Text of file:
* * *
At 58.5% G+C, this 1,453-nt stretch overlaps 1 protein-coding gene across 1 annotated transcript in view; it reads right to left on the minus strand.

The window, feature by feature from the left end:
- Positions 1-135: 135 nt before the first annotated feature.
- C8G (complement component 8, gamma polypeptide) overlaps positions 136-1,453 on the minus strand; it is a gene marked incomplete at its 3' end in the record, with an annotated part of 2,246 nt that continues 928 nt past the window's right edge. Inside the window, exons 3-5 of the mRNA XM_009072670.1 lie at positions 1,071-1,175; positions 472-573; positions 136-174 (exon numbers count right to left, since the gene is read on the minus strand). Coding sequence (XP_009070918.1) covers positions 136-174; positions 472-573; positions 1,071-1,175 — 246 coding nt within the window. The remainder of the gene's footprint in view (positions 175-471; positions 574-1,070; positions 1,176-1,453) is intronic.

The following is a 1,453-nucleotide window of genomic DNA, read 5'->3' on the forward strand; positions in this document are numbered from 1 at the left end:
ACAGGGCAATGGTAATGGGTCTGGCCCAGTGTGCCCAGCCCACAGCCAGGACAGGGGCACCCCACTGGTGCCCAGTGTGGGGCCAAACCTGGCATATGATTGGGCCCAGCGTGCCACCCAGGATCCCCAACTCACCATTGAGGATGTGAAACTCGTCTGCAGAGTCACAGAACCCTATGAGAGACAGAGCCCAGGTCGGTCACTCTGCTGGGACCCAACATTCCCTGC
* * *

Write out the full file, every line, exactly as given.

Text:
At 58.5% G+C, this 1,453-nt stretch overlaps 1 protein-coding gene across 1 annotated transcript in view; it reads right to left on the minus strand.

The window, feature by feature from the left end:
- Positions 1-135: 135 nt before the first annotated feature.
- C8G (complement component 8, gamma polypeptide) overlaps positions 136-1,453 on the minus strand; it is a gene marked incomplete at its 3' end in the record, with an annotated part of 2,246 nt that continues 928 nt past the window's right edge. Inside the window, exons 3-5 of the mRNA XM_009072670.1 lie at positions 1,071-1,175; positions 472-573; positions 136-174 (exon numbers count right to left, since the gene is read on the minus strand). Coding sequence (XP_009070918.1) covers positions 136-174; positions 472-573; positions 1,071-1,175 — 246 coding nt within the window. The remainder of the gene's footprint in view (positions 175-471; positions 574-1,070; positions 1,176-1,453) is intronic.

The following is a 1,453-nucleotide window of genomic DNA, read 5'->3' on the forward strand; positions in this document are numbered from 1 at the left end:
ACAGGGCAATGGTAATGGGTCTGGCCCAGTGTGCCCAGCCCACAGCCAGGACAGGGGCACCCCACTGGTGCCCAGTGTGGGGCCAAACCTGGCATATGATTGGGCCCAGCGTGCCACCCAGGATCCCCAACTCACCATTGAGGATGTGAAACTCGTCTGCAGAGTCACAGAACCCTATGAGAGACAGAGCCCAGGTCGGTCACTCTGCTGGGACCCAACATTCCCTGC